The Jeffers Corporation is “the largest and friendliest and most profitable corporation in the history of mankind,” at least according to a booming, disembodied voice that presides over the company’s employees in Jared Drake’s deadpan 2008 science fiction dark comedy, Visioneers.
Wall-E might be the better known dystopian comedy of 2008, but this Zach Galifianakis-led movie deserves a closer look. Lucky for you, Visioneers is streaming for free online right now. Here's why it's worth checking out.
The Jeffers Corporation is one of those familiar dystopian companies that does everything and nothing, employing millions of people and dominating Visioneers’ retro-futuristic society. George Washington Winsterhammerman (Galifianakis) is a “level three tunt” at Jeffers, which means that he sits at a desk and processes forms all day, overseeing other employees who do the exact same thing from their slightly smaller desks.
George is outwardly successful by the warped standards of his society: his job at Jeffers, his 1980s-era minivan, his massive house, and his devoted wife, Michelle (Judy Greer), who sits at home all day watching perky talk show host Sahra (Missi Pyle). But George lives a life of quiet desperation, constantly in fear of exploding.
That fear is literal. In Visioneers, the United States is plagued by an epidemic of spontaneous explosions, which has claimed more than 100,000 victims thus far. “Mike won’t be in today. Apparently, he exploded last night,” George is dryly informed by his supervisor, Charisma (Mía Maestro), notifying him that he’ll soon have a new employee to replace the departed co-worker — and, of course, he’ll have to process the requisite form.
George nurses a crush on Charisma, whom he’s never met and who attaches little smiley face notes to the forms she sends him every day. That yearning for emotional connection is surprisingly poignant in Visioneers, which, on the surface, is a silly comedy about a surreal, absurdist future.
Galifianakis is remarkably subdued as George, a straight man observing ridiculous behavior around him. When he finally erupts in fury or passion, it makes a real impact. Those bottled-up feelings put George at risk of exploding, although no one seems to know exactly what causes the phenomenon.
“Victim suffered from dreams,” reads the onscreen text of a news report about the latest person to explode. George, too, suffers from dreams, something that’s uncommon in his society. He dreams that he’s the actual George Washington, fighting in the Revolutionary War, which gives Visioneers the welcome chance to put Galifianakis in a powdered wig.
George’s dreams show his yearning to do something valuable and important, but such feelings are discouraged by the Jeffers Corporation, which sends him for a medical evaluation. “Your brain scans came back negative,” the doctor tells him, whatever that means. Eventually, the company starts manufacturing “inhibitors” that suppress all negative emotions as a way to prevent people from exploding.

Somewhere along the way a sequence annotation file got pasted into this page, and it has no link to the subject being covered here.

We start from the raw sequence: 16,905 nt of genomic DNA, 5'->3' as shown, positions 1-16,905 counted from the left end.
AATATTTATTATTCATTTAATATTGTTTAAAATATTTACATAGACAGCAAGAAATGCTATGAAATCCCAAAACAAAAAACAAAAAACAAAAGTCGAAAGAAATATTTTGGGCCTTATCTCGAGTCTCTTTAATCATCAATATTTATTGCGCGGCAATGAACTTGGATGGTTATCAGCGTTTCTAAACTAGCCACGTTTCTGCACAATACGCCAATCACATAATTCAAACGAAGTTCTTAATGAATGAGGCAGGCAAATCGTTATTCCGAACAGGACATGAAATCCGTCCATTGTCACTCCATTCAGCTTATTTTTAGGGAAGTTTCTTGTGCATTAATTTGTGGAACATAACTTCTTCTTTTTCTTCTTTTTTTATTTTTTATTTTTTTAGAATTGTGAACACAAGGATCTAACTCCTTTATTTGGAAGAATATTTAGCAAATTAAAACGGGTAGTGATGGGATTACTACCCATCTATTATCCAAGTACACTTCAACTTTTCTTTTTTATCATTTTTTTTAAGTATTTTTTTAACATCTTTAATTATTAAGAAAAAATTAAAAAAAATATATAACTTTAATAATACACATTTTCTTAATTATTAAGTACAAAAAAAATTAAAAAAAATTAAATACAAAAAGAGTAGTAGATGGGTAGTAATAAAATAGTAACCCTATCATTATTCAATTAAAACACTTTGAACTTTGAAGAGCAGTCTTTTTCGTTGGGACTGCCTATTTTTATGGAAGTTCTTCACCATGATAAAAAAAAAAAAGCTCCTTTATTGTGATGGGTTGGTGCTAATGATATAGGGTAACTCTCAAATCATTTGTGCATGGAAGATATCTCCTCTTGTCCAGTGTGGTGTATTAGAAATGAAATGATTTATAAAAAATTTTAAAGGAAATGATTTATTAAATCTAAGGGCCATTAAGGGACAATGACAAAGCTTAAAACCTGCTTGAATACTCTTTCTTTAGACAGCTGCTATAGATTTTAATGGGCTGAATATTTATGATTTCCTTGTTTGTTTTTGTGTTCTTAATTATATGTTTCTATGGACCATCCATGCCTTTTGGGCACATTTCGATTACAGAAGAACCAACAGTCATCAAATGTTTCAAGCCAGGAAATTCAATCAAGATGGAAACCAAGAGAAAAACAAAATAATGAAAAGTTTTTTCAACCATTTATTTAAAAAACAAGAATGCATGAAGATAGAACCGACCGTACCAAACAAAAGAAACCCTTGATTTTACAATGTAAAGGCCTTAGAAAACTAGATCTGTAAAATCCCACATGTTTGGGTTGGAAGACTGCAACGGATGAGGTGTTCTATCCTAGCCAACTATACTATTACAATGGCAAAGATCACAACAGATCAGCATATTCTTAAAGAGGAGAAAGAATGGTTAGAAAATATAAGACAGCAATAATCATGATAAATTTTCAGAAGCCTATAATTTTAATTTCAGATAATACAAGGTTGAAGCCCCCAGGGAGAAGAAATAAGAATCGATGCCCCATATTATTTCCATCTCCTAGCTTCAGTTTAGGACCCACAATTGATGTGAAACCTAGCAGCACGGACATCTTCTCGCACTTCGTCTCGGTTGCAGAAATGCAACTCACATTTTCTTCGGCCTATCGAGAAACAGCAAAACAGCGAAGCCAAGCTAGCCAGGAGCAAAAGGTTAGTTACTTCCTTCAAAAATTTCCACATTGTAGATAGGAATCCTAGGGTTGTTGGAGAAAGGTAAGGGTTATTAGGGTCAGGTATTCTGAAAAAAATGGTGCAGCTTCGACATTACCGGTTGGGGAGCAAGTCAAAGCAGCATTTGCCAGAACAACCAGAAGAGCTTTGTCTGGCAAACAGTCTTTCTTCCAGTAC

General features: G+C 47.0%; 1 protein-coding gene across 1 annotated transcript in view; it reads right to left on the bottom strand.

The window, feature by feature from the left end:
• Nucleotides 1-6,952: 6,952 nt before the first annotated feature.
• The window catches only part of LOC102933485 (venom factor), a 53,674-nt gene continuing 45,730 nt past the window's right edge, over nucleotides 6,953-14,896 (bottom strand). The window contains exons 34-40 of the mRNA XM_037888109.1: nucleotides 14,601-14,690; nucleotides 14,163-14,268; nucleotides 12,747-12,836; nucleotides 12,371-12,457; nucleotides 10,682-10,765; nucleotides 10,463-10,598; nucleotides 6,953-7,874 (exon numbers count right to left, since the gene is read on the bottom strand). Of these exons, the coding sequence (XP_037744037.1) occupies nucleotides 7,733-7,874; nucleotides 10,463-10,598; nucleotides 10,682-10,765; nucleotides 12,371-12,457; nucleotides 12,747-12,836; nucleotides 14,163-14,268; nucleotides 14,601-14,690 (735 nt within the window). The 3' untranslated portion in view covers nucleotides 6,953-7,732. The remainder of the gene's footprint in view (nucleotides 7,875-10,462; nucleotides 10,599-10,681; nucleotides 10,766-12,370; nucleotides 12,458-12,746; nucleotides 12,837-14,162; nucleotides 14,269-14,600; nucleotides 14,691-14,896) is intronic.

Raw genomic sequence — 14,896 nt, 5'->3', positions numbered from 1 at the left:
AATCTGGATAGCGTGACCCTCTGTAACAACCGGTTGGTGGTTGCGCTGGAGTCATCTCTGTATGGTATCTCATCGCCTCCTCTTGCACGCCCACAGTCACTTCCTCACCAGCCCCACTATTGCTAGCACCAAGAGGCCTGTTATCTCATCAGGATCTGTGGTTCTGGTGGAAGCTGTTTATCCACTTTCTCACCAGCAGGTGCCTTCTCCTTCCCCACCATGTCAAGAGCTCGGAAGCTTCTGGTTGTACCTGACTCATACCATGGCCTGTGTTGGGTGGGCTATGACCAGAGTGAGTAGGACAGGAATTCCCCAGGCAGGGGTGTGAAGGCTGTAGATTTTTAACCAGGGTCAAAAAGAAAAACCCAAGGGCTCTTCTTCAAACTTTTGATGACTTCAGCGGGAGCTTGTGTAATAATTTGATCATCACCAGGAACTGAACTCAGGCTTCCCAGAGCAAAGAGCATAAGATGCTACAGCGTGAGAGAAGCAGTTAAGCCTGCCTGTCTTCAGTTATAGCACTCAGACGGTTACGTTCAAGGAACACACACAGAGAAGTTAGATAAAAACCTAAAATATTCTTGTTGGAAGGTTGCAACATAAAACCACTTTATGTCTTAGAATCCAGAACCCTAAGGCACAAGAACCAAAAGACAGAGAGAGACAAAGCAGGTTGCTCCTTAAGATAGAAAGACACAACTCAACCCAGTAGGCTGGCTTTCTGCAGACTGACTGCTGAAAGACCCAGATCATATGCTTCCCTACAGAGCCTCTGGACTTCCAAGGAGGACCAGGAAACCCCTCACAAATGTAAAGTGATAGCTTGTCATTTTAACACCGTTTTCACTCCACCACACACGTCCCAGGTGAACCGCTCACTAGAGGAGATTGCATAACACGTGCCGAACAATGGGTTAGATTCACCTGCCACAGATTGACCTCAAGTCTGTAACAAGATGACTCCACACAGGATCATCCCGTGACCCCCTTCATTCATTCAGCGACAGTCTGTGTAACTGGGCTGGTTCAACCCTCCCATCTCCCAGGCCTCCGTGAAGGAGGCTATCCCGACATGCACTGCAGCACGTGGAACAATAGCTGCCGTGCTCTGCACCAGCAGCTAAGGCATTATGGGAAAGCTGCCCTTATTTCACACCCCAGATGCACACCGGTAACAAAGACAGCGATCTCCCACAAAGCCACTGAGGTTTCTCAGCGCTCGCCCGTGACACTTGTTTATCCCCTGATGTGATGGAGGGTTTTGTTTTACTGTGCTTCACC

A society that discourages the act of dreaming, full of citizens so repressed that they physically explode, could make for a blunt, heavy-handed story about totalitarianism, but Drake and his screenwriter brother Brandon maintain the movie’s sense of humor for its entire running time.
They only come close to sentimentality when George finally meets Charisma in person after she’s been fired from the Jeffers Corporation and is living in a folksy small town-style region labeled Undeveloped Area 37. Charisma is more of a symbol than a character, but Maestro gives her a level of pathos that makes her more than just a lust object for George, who is unable to perform in bed with Michelle.
Judy Greer digs even deeper with Michelle, a character who could easily be reduced to a representation of the soulless conformity George longs to escape. Michelle’s obsession with a self-help book peddled on TV turns into anguish when she discovers the book’s messages are meaningless, and Greer matches Galifianakis in expressing frustration and discontent with the roles society has given them to play. The TV personalities who represent mindless distractions for the masses eventually succumb to ennui themselves, and Pyle brings a manic energy to Sahra, even while appearing only in a handful of TV clips.
The Jeffers Corporation may be recognizable from any number of dystopian satires, but the Drakes add plenty of oddball details in the margins that make Visioneers distinctive. George’s home life is like a nightmarish distortion of a sitcom, with an unseen son who never speaks and never leaves his bedroom and a brother (James Le Gros) who gives up his cushy Jeffers job to pursue his love of pole vaulting. He lives in George’s pool house and sets up a pole vault course in the backyard, where he soon attracts a sort of hippie-style commune of followers. Even that can’t heal the emptiness inside him, though. “None of them care about pole vaulting, or dreams,” he laments to George about his flock.
It’s a goofy line, but Le Gros infuses it with as much melancholy as humor, and that extends to the movie as a whole. It’s funny when characters greet each other with an extended middle finger and a wish of “Jeffers morning,” but those small recurring jokes add up to an immersive, unique world. The Drakes pull that off on a tiny budget, mostly using the existing environment, along with committed performances and clever writing, to make the plight of George Washington Winsterhammerman, level three tunt, weirdly compelling.
Visoneers is streaming now for free on Hoopla, the Roku Channel, Tubi, and Vudu in the U.S.